Asian giant hornet ‘slaughters’ over 30,000 honey bees
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The decline of bees in the UK is putting the countryside at risk. Here are some of the devastating consequences that could happen if the species continues to decline.
Between 1980 and 2013, the UK has lost 11 species of bee and hoverfly, a study by Nature Communications has found.
Scientists warn that if current trends continue, certain bee species will become extinct in Britain, this would be devastating for the country’s biodiversity.
The pandemic has seen a rise in the popularity of staycations and a new found appreciation of the British countryside, yet these beauty spots are at risk of being lost if bees continue to decline.
The natural world is set to look very different, according to images produced by Parkdean Resorts.
If this decline continues, the impact on the environment could be severe, but our surroundings may not be the only victim.
The loss of bees in the UK could impact our diets.
The ability to grow popular crops such as potatoes and almonds may be under threat.
Much of the pollination of food crops and wild plants is carried out by wild bee species and other insects, particularly hoverflies.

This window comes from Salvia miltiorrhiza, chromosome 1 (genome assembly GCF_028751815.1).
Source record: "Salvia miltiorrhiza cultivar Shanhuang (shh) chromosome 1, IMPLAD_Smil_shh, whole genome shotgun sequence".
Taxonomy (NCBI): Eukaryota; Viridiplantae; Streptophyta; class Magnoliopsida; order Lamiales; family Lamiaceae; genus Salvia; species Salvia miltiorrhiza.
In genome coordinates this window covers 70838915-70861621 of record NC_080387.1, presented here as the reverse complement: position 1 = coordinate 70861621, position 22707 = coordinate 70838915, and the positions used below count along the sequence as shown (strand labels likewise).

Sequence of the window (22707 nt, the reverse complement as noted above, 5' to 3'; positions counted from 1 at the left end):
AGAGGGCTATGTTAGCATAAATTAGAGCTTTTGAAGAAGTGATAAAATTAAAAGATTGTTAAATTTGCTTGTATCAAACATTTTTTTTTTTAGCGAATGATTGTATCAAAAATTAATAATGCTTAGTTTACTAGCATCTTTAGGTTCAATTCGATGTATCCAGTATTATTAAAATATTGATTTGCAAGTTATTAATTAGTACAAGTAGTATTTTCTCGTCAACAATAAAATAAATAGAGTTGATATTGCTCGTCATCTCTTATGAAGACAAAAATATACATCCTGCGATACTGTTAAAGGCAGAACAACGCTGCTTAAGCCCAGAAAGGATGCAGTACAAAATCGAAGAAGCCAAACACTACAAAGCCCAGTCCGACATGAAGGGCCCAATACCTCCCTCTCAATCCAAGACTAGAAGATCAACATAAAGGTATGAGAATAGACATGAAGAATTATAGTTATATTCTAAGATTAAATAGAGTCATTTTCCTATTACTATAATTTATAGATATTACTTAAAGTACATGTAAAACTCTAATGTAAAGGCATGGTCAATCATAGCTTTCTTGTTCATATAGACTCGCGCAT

The decline of these species is therefore very concerning.
Head of Corporate Partnerships at the RSPB, Nicky O’Malley, said: “Many of our bee species are declining globally.
“We can really help them by providing nectar-rich plants for them. Plants like crocus and hellebores provide a great source of food for those bees who emerge early in the colder months, while plants like borage and rosemary provide bees with food throughout the summer.
“By making our gardens, balconies and window sills into bee-friendly spots, as well as beautiful places for us, we can really help these important pollinators.”
A loss of natural habitats, such as flowers and wild meadows, has been a significant contributor to the decline of bees in the UK.
As down-heartening as this is, some steps can be taken to protect these prevalent pollinators.
How to save the bees
Plant as many native flower species in your garden as possible.
Bees need good nutrition having a variety of native plants available for them is an easy way to provide that for them.
If you are tight on space a flower filled window ledge can be just as good.
In the summer water can be scarce for bees, leave a dish or bucket of water out for them to drink from, pop some corks or twigs in so they can land on them.
If you can afford it, try to buy organic fruit and veg.
Plants grown with pesticides can kill bee species and could be aiding their decline in this country.
Likewise, try to avoid pesticides in your own garden where possible.
The current statistics may be bleak but there is plenty that can be done to turn the tide on the bee decline.
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